Hanukkah is Jewish celebration lasting eight nights every December. At the time this blog was written, we are right in the middle of the celebration (December 12-20). Christians are in the middle of the Christmas season, with nine days before the biggest day of the year.
In the week leading up to the holidays, I would normally write a Christmas blog. However, this Saturday falls at a unique time where I can talk about the Jewish festival. I fear Christians, generally ignorant of Hanukkah, dismiss it as a “competing” holiday that somehow denies Christ. But I think that while the Bible doesn’t require Gentiles to observe Hanukkah, we can still study it to learn something very profound.
I don’t have time or space to go into all the complicated details behind the story, and what I’m about to say is overly-simplified. But I highly recommend following the link provided after the article if you want a more comprehensive account of the historical events behind Hanukkah.
God commands Moses to build a candlestick in Exodus 25:31: And thou shalt make a candlestick of pure gold: of beaten work shall the candlestick be made: his shaft, and his branches, his bowls, his knops, and his flowers, shall be of the same. The menorah (a word that never appears in the Bible) is one of the definitive symbols of Judaism. How exactly it was positioned in the tabernacle isn’t clear, but the Bible indicates that it was to symbolize the nation of Israel as the light to the world (Zechariah 4:2,5-6). The original seven-stick menorah no longer appears in Judaism due to a tradition that nothing should be copied from the temple after its destruction in 70 AD.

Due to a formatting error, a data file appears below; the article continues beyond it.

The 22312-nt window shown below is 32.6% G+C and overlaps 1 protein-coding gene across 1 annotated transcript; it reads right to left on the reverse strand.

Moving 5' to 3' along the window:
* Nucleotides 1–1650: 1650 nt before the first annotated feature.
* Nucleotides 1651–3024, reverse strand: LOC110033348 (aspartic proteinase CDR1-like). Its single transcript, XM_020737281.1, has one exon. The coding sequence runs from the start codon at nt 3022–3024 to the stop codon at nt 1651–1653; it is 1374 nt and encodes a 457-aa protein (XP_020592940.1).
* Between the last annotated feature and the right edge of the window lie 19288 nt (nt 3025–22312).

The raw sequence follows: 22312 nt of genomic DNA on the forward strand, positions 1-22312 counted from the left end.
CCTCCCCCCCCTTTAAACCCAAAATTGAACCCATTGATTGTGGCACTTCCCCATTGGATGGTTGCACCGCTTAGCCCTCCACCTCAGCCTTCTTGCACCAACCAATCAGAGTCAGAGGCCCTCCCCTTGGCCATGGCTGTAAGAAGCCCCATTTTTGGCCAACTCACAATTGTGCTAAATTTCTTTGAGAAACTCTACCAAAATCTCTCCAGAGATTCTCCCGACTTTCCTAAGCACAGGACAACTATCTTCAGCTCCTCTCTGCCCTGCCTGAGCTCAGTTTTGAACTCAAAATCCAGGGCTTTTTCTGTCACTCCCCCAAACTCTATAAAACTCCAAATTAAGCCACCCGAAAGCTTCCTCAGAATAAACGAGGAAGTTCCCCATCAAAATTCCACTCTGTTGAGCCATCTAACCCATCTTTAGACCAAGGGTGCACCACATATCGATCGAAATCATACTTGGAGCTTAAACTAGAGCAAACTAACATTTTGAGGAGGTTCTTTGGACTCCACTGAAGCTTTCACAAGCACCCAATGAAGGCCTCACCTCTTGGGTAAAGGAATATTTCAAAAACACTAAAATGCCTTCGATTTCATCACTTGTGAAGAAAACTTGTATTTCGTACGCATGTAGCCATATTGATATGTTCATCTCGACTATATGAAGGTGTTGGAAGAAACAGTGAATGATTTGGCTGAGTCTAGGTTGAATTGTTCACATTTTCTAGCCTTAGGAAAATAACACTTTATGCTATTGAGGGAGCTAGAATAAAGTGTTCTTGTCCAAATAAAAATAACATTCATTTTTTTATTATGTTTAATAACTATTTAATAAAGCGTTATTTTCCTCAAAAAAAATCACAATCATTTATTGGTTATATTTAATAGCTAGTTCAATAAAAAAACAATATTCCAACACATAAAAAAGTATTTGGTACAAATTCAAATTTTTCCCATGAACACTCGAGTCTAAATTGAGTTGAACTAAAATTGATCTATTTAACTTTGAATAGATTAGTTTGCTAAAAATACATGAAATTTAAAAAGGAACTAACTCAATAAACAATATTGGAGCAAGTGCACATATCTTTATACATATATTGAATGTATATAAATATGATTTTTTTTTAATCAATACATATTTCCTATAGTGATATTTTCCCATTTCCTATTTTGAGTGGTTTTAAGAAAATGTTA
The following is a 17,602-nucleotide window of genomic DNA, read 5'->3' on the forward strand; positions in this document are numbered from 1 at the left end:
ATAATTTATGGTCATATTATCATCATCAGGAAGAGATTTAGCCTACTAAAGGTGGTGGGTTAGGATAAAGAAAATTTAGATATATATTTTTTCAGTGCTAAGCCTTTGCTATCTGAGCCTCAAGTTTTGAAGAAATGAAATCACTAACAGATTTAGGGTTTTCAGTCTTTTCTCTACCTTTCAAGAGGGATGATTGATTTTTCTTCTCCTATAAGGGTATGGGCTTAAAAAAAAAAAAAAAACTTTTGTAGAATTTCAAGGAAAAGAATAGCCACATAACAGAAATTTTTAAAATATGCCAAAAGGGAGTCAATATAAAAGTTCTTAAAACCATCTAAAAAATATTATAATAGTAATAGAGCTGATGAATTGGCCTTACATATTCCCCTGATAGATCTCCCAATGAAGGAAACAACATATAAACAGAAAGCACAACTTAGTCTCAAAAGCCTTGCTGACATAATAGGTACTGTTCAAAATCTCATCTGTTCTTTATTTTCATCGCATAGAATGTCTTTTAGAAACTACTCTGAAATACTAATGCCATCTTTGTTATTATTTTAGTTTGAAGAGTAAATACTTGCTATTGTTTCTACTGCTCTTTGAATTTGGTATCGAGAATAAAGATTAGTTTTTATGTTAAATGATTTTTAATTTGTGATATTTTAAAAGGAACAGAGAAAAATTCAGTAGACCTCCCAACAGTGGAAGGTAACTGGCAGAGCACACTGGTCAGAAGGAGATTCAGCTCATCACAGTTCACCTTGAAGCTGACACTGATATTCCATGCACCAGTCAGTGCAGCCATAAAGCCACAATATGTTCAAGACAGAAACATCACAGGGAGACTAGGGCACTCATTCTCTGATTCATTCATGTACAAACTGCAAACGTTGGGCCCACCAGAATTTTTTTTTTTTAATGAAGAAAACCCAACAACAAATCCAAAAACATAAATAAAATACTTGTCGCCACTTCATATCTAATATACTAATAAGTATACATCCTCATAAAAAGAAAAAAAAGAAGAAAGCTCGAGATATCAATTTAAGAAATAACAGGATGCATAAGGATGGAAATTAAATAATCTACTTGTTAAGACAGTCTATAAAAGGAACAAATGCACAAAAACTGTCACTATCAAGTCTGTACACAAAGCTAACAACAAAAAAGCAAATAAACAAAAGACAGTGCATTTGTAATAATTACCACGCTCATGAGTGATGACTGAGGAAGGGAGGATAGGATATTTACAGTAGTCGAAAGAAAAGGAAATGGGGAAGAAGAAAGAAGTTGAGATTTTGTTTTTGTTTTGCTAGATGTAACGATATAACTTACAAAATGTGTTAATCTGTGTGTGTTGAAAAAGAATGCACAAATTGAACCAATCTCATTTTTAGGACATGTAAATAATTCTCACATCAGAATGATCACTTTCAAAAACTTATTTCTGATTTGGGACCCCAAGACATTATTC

When Alexander the Great died young, he left no heirs to take over his massive empire. After some conflict, his generals divided it into four parts. Judah was caught in the middle of this clash of empires for the next century and by the first century BC, had been heavily Hellenized. Learning to just go along to get along, they were experiencing spiritual laziness, compromising their values with the world to keep from being attacked or invaded by whichever kingdom ruled over them. Reliance on God had become a thing of the past, part of an “older generational” mindset.